Helen Pitt uncorks Sonoma County and finds an appealing blend of winemaking and rustic lifestyle.
When winemaker Brian Croser moved to California to study viticulture in 1972, he fell in love with a little pastoral place called Petaluma and decided when he returned to Australia he would give the name to his wines. At the time, thanks to its thriving poultry industry, the town 60 kilometres north of San Francisco was known as the ''egg capital of the world'' and the birthplace of the egg incubator.
''It was important to our decision that there were no vineyards in Petaluma and, according to my viticulture lecturers, unlikely to be because it was too cool and foggy,'' says Croser, who set up Petaluma Wines in the Adelaide Hills in 1976. ''My, how that perception and reality has changed,'' he says of the town, which is the gateway to Sonoma County wine country.
Croser has since made the name Petaluma synonymous with fine wine in Australia; now vintners of Petaluma Gap, an alliance of premium winemakers, are doing their best to create the same buzz in California. Vineyards abut the Petaluma city limits these days and wine pulses through the place in its wine bars, tasting rooms, restaurants and its women's wine club.
As happened in many cooler-climate country towns in Australia, such as Orange and those in the Adelaide Hills, grapes now grow in fields that once were orchards. In Petaluma, the old fruit trees have gone the way of the chicken hatcheries; the old wooden barns remaining are more likely to be artists' studios or cellar doors than chicken coops.
Thanks to the success of Croser's wine company, it's fair to say more Australians than Americans associate the name Petaluma with wine. Yet when they come to visit San Francisco's wine country, instead of heading 45 minutes north of the Golden Gate Bridge on Highway 101 to Petaluma, most veer right on to Highway 37 to visit the more viticulturally famous Napa Valley.
I confess I was one of them back in 1999, when I first went to Petaluma for the reason most Australians visited: outlet shopping (oh, the shame of it). But when I moved there to live in 2002, I soon learnt Sonoma County - of which Petaluma is a part - is the birthplace of Californian winemaking.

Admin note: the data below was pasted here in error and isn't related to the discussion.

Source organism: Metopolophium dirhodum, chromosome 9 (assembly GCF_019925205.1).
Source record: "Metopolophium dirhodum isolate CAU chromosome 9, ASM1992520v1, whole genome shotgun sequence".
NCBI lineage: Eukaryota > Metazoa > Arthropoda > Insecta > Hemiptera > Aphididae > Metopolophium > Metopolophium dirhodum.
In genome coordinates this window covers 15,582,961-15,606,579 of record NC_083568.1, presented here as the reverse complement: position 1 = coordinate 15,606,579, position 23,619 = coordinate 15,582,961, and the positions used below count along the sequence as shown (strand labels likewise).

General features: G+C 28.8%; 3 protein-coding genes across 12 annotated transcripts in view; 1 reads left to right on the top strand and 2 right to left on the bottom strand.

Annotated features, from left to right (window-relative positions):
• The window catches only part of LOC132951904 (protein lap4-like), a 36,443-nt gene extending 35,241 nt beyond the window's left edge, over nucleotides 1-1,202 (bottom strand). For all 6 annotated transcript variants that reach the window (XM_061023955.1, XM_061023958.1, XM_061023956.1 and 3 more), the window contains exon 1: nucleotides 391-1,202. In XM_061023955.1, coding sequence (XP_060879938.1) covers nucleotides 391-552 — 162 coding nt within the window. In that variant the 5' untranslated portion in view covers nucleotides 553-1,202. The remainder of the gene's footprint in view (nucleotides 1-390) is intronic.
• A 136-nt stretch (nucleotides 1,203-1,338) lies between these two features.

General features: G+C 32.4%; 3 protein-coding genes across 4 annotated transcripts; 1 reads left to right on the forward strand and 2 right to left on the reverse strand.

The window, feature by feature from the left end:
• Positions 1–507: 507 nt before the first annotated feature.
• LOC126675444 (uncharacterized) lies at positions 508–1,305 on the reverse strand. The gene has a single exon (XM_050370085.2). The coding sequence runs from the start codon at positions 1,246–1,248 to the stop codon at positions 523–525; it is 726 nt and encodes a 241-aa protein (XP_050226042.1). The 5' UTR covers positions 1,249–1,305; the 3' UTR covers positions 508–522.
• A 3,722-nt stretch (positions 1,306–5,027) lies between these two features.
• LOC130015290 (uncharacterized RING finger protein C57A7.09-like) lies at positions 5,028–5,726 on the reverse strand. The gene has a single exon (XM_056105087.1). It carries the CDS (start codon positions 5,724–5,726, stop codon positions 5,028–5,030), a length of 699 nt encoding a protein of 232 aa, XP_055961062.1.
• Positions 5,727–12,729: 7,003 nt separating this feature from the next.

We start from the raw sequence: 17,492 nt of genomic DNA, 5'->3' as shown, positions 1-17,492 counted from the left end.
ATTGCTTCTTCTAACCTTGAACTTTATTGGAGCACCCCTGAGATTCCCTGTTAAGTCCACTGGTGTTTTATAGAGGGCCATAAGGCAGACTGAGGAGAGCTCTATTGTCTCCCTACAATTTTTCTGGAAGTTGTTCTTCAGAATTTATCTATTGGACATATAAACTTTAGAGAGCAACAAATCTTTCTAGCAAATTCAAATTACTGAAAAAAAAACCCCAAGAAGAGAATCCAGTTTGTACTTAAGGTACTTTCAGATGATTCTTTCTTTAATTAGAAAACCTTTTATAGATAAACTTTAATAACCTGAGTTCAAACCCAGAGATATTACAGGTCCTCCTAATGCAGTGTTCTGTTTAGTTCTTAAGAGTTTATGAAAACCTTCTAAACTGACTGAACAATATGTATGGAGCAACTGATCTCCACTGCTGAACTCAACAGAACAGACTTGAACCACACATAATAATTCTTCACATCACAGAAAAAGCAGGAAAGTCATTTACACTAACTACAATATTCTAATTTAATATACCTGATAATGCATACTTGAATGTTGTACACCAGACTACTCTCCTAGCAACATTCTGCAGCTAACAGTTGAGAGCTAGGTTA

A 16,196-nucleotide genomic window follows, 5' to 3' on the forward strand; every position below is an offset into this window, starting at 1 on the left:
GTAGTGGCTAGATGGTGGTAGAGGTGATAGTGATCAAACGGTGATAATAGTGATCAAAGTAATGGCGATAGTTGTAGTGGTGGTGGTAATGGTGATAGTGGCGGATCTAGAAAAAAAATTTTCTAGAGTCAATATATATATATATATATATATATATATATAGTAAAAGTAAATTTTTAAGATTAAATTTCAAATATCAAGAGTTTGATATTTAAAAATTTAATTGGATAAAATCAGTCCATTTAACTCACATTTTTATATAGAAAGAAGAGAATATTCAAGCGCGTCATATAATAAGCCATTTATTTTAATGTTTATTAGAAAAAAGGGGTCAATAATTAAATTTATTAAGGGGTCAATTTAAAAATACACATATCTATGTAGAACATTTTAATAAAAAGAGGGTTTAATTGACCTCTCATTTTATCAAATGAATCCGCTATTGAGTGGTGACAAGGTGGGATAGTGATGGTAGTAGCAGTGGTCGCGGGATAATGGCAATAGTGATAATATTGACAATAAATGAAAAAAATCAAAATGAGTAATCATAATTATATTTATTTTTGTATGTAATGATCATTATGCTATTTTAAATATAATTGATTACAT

The first wine grapes were planted by Russian immigrants in Fort Ross in northern Sonoma County about 1812. They supposedly gave their wine and religious paraphernalia to the Spanish missionaries, who established the most northerly of their 21 missions in Sonoma township.
Today, there are 404,000 hectares of land in Sonoma County, of which 25,000 hectares are vineyards. Sonoma is less of a monocultural county than neighbouring Napa, where wine is the main agricultural product and the foundation of a multimillion-dollar tourist industry. Sonoma County is home to rugged Pacific coastline, redwood forests, fertile valleys and small, charming towns such as Petaluma, population 55,000. It is still the sort of place where you can ride your bike to the Wild Flour Bread Bakery and organic garden in Freestone for a loaf of brick-oven baked bread and be held up by tractors and cows crossing the road, not ''tasting room traffic'', as is often the case on the two main thoroughfares through Napa Valley.
Napa may have one of the world's most renowned and difficult-to-reserve restaurants (The French Laundry in Yountville); however, in Sonoma County, you can still find old-style ''greasy spoon'' diners, such as Petaluma's 29er Diner at the Petaluma Municipal Airport, where you can dig into a great burger while watching light planes take off over Sonoma Mountain.
The Sonoma-based correspondent of the US wine bible Wine Spectator, Tim Fish, describes the difference between Napa and Sonoma counties thus: ''Sonoma is blue jeans, Napa khakis; Sonoma is trucks [albeit nice ones], Napa BMWs … Sonoma is generally more laid back, with smaller wineries.''